There I was at the Magnolia Ridge treatment center in Johnson City TN with an alcohol problem I couldn’t control anymore. It was July of 2016. I had just gotten out of a 3 day detox and was getting ready to join the residential part of the program for 28 days. In the main gathering room they had two acoustic guitars in some old dusty cases. I picked one out and tried to play. Seriously y’all: I could barley play a G chord.
How had this happened?
In high school I was known as the kid with a guitar who was going places. Everyone knew that I practiced a minimum of 6 hrs a day. I performed everywhere and as often as I could despite living in a tiny town where a “music scene” was well…….nowhere to be found.
Yet here I was at rock bottom.
“Disappointed in myself” doesn’t even begin to describe it.
Here’s the deal: growing up as a kid in small town East Texas, I never felt like I fit in. As a boy you were supposed to be tough and into football, fighting, hunting, fishing………you know “man” stuff.
But I was the kid who was a bit of a loner, and loved tinkering with musical instruments, reading books, and letting my imagination run free. I was also more emotional and sensitive than a tough East Texas boy was supposed to be.
Don’t get me wrong I had a good upbringing and a mostly happy childhood but I just never felt like I fit in w the cool kids. I felt less than. Apart from and not a part of.
Fast forward to my early 20s. I had toured the world playing in bluegrass bands. Played on lots of records. Shared the stage with a few of my heroes and even played live on Sirius XM radio a few times(Bluegrass Junction). Living the dream right?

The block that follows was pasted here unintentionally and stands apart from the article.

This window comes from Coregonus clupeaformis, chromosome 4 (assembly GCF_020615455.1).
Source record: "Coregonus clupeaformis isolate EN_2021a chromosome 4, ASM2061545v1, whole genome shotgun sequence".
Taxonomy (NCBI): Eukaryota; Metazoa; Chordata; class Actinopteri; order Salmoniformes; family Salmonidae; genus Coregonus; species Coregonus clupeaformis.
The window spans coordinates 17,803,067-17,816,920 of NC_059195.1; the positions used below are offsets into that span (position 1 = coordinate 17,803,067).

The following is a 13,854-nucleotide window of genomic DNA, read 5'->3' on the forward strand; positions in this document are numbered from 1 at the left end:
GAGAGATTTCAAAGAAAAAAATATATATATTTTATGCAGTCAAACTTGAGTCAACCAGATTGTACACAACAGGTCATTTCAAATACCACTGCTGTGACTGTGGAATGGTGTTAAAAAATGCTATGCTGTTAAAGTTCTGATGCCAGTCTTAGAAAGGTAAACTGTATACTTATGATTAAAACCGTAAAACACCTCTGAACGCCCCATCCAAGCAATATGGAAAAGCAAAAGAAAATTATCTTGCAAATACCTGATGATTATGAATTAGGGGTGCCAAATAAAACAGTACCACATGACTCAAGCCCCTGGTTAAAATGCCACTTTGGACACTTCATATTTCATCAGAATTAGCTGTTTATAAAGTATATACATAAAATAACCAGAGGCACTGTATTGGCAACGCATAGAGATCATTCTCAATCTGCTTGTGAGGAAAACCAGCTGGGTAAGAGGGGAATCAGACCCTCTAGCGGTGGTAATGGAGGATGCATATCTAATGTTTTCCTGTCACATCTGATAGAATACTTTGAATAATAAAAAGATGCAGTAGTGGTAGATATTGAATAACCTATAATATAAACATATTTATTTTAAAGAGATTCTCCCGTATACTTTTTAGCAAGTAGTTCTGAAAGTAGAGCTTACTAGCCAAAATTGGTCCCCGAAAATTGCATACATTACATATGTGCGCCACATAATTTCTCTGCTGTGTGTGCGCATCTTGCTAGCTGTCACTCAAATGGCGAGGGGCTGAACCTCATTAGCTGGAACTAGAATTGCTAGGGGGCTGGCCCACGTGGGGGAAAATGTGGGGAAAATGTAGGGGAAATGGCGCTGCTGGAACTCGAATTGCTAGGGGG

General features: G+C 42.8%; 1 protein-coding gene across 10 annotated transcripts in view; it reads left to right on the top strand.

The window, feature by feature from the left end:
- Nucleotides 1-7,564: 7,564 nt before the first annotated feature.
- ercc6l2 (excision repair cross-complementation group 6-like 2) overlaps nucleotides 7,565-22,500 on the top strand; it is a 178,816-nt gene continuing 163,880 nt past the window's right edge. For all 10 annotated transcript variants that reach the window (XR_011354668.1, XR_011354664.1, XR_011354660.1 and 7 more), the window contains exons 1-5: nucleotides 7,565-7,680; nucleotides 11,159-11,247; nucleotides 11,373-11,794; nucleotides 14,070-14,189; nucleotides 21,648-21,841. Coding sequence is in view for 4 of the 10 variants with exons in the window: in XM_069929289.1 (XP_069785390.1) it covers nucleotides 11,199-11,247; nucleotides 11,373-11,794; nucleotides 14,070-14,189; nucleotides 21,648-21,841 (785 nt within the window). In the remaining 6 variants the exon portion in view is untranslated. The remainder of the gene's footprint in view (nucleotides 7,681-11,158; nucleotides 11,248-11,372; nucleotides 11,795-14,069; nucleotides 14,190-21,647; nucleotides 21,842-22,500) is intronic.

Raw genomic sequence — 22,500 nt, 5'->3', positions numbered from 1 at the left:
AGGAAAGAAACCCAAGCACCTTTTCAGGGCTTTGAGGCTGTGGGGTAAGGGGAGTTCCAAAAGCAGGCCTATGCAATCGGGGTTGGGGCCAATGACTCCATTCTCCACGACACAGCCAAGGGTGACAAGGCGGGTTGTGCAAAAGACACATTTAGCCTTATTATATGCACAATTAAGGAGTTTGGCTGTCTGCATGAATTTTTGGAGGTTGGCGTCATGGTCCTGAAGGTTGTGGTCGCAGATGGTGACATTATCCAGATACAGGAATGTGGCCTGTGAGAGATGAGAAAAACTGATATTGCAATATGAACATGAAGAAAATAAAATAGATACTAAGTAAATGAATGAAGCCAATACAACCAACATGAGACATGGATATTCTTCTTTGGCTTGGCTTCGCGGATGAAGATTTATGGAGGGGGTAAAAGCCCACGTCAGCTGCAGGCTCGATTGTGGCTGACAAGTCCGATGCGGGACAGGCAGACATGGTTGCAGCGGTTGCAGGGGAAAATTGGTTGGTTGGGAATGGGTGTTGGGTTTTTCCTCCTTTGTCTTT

Well around that time I also started to develop a bit of a voice as a songwriter and I couldn’t help but notice that a lot of my songwriting heroes(Townes Van Zandt, Steve Earle, Tom Waits)had legendary drinking problems. Seemed like alcohol was essential to the creative process.
A few years after that I joined a country/southern rock band called “The Twang Bangers”(hey: I didn’t come up w the name) and alcohol was very much a part of the scene.
Booze at practice. Booze at soundcheck. Drinks onstage during the show. Bottles of whiskey and kegs at the after party. And I……..loved it.
And it was fun until……………. I started to spiral out of control.
What do I mean by “spiraling out of control”?
Unable to finish shows because I was too drunk, showing up drunk to soundcheck, making out with girls as we played(I thought I was sooooooo cool. Reality check: bullshit. It was tacky and made me and band mates look like complete idiots) getting into fights w bartenders, and totally pissing of my band mates and ruining my friendships.
Yet through it all: I thought this was exactly what I was supposed to be doing.
Aren’t artists supposed to dance with chaos?
I got a call one day saying they wanted me out. Yep: I was about to get kicked out of a country/southern rock band that played mostly covers for drinking too much. Our logo was the band name written on a beer bottle.